This is an archived article and the information in the article may be outdated. Please look at the time stamp on the story to see when it was last updated.

MEMPHIS, Tenn. — Violent crime among juveniles is increasing at an alarming rate in Memphis and Shelby County, and a new report says fighting crime may come down to raising pay.

Shelby County’s top law enforcement officials read to pre-K students Tuesday at the Porter-Leath Early Childhood Academy. The playful interaction also had a much more serious side.

Steering youngsters away from crime is a challenge Memphis Police director Michael Rallings said can be met with quality pre-K education.

“Kids that get on an early trajectory for success, they end up being successful,” Rallings said.

But that success depends on attracting a workforce of well-paid professionals.

A report released by the organization Fight Crime: Invest in Kids points to a wide pay disparity among Tennessee’s early childhood teachers.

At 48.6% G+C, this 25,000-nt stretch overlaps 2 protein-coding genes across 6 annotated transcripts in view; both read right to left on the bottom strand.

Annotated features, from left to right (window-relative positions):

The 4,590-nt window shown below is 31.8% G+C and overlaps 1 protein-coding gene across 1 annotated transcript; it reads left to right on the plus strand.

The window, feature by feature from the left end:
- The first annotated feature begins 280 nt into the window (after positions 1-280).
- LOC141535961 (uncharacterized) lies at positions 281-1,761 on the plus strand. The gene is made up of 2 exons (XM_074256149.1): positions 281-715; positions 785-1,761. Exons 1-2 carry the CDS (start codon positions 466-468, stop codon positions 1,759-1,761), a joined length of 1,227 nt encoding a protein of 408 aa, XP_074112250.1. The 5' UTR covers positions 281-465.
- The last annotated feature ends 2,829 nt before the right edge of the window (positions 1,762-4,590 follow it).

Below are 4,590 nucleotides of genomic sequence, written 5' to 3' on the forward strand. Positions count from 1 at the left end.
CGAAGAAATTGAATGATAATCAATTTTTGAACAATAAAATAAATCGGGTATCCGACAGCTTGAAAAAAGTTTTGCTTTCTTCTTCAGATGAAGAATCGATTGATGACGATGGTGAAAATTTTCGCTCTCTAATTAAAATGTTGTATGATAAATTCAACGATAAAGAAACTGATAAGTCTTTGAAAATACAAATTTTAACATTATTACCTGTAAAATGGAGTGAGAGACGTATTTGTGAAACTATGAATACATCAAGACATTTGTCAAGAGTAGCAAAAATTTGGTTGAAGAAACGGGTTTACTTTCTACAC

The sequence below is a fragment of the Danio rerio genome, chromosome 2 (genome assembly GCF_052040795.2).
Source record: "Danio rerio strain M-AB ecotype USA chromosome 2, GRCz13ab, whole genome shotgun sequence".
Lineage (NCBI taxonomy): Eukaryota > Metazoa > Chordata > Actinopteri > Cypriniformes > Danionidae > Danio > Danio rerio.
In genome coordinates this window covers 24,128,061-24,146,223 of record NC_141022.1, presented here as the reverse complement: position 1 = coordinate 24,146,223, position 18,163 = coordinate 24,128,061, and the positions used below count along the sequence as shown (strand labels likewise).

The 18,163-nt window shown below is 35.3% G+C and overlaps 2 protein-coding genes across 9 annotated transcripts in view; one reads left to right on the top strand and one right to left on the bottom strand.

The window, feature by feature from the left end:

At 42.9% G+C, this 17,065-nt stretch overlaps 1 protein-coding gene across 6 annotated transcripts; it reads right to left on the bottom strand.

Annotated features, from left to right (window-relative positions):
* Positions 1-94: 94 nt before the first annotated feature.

“Pre-K teachers make on average $32,630 in the state, where kindergarten teachers make $50,160,” Shleby County District Attorney Amy Weirich said. “You get what you pay for.”

The report, which was released Tuesday, shows a need for streamlining certification and focusing on early math and literacy.

Elected officials said there’s been debate in Tennessee’s general assembly about the importance of early childhood education, and the numbers show a need for change.

“When you even look at the history of us still having voluntary pre-K and early childhood education as opposed to mandatory, and if you look at other areas of the South like Mississippi, Tennessee is ahead of the curve, but Georgia is kicking our butt,” Tennessee State Sen. Raumesh Akbari said.

Director Rallings has been vocal about Tennessee’s legislators not doing enough to address easy access to guns. He called gun violence a major problem in Memphis and is concerned “that the bodies keep stacking up.”